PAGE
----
String rating = “PG” + 13;//the value of the variable rating is: PG13

String message = “num =” + num;// the value of the variable message is: num = 105

You can also use the + operator in the compound assignment.


String greeting = “Hello”// the value of variable greeting is: Hello

greeting+ = “ world”;// the value of variable greeting is: Hello world!

Testing Strings for Equality

In Java, you do not use the = = operator to test for Strings equality as in C++.

You use instead the equals( ) or the equalsIgnoreCase( ) methods to do it as follows:

StringVar1.equals(StingVar2)returns true if strings StingVar1 and StringVar2 are identical.

StringVar1.equalsIgnoreCase(StingVar2)returns true if strings StingVar1 and StringVar2 are identical except for the uppercase/lowercase letter distinction.


String greeting = “Hello”;

String message = “Thanks”;

greeting.equals(“Hello”)returns true

greeting.equals(message)returns false

“Thanks”.equals(message)returns true

greeting.equals(“HELLO”)returns false

greeting.equalsIgnoreCase(“HELLO”)returns true

String Length

The length( ) method returns the number of character contained in a String object.


String message = “Thank you”;

int n = message.length( );// the value of variable n is: 9

Converting Strings to their Numerical Values

Strings of digits can be converted into their numerical values by using the following methods:

Byte. parseByte( s ) / Converts string s to a byte
Short.parseShort( s ) / Converts string s to a short
Integer.parseInt( s ) / Converts string s to an integer (int)
Long.parseLong( s ) / Converts string s to a long integer ( long )
Float.parseFloat( s ) / Converts string s to a single precision floating point (float)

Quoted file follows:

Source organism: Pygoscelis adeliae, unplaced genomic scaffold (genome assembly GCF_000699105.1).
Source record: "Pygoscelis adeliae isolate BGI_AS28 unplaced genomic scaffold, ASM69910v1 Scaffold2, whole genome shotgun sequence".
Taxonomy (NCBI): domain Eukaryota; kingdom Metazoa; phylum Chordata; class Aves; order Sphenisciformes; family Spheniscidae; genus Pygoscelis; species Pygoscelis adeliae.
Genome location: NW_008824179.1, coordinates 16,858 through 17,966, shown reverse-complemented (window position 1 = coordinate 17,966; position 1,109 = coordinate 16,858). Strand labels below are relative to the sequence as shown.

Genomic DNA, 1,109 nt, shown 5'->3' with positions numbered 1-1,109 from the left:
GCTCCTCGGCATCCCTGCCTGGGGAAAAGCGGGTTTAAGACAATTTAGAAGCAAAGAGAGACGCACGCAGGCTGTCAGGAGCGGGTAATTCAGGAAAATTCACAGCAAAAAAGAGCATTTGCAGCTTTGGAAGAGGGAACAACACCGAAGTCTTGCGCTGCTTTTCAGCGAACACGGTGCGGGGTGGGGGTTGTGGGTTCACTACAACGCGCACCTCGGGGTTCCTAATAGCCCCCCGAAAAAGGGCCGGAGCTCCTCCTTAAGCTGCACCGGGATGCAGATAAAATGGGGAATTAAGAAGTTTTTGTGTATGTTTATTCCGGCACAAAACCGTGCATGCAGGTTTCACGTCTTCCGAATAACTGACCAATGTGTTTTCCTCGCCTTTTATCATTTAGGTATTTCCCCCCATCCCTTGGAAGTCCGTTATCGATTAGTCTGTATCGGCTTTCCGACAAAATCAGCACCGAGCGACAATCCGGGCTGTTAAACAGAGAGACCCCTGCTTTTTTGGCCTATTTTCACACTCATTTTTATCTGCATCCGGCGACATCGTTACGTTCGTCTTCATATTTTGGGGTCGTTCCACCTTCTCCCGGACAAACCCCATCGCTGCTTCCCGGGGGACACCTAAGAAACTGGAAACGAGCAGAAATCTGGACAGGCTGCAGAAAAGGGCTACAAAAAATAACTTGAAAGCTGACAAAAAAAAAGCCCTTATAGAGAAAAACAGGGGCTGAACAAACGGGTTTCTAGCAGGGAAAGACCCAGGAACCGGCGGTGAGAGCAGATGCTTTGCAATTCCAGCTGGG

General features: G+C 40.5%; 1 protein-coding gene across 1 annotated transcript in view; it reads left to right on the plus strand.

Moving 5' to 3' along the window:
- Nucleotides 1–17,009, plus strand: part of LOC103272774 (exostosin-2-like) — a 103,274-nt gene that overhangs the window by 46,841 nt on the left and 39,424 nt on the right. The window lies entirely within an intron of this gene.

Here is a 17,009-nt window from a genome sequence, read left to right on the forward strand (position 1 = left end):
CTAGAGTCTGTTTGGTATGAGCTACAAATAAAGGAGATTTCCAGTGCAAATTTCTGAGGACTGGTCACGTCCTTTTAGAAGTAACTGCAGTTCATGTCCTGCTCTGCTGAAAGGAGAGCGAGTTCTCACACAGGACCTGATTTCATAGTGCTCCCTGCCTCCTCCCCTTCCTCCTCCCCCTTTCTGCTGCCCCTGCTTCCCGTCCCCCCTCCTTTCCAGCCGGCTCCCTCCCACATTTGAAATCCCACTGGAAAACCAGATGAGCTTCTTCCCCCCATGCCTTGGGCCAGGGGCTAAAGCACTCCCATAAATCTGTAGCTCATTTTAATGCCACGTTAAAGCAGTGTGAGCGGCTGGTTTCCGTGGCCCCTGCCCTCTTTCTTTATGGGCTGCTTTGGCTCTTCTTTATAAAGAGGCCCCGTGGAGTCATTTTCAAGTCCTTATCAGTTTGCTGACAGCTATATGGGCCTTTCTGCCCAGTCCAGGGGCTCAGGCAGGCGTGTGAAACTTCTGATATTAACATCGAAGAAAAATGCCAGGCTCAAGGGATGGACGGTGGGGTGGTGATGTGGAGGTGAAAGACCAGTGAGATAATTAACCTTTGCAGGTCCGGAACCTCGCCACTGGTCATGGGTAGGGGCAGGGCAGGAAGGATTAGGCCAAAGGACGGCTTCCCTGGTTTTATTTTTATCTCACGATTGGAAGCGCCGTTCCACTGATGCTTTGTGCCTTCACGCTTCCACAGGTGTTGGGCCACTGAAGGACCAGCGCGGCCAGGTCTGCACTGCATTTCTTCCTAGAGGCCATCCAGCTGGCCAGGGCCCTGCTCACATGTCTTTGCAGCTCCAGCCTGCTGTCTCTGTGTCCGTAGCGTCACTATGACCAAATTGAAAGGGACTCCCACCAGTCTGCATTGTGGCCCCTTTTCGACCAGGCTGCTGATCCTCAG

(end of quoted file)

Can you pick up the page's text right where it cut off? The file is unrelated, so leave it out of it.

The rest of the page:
Double.parseDouble( s ) / Converts string s to a double precision floating point (double)


String argument1 = “123”,

argument2 = “123.45”;

int inum = Integer.parseInt( argument1 );// inum = 123

double dnum = Double.parseDouble( argument2 );// dnum = 123.45

Converting Numbers to Strings

Sometimes you may want to convert a number to a string because you need to operate on its value in string form.

You can convert a number to a string in one of the following ways:

  1. Use the String concatenation operator:


int inum = 123;

double dnum = 12.5;

String st1 = “” + inum;

String st2 = “” + dnum;

  1. By using the String.valueOf( ) method:


int inum = 123;

double dnum = 12.5;

String st1 = String.valueOf( inum );

String st2 = String.valueOf( dnum );

  1. By using the toString( )class methods (example: String st1 = Integer.toString( 123);).

Standard Input

Input statements are not provided in the Java language.

However, input from the standard inputdevice may be performed in a Java program by using objects of the class Scanner.

The standard input device (which by default is the keyboard) is represented in a Java program by the object

You use objects of the class Scanner to perform standard input as follows:

  1. Write the following import statement before any class of your program:

import java.util.Scanner;

  1. Declare an object of the class Scanner and initialize it with the object in.System as follows:

Scanner <Object-Name> = new Scanner( );


Scanner input = new Scanner( );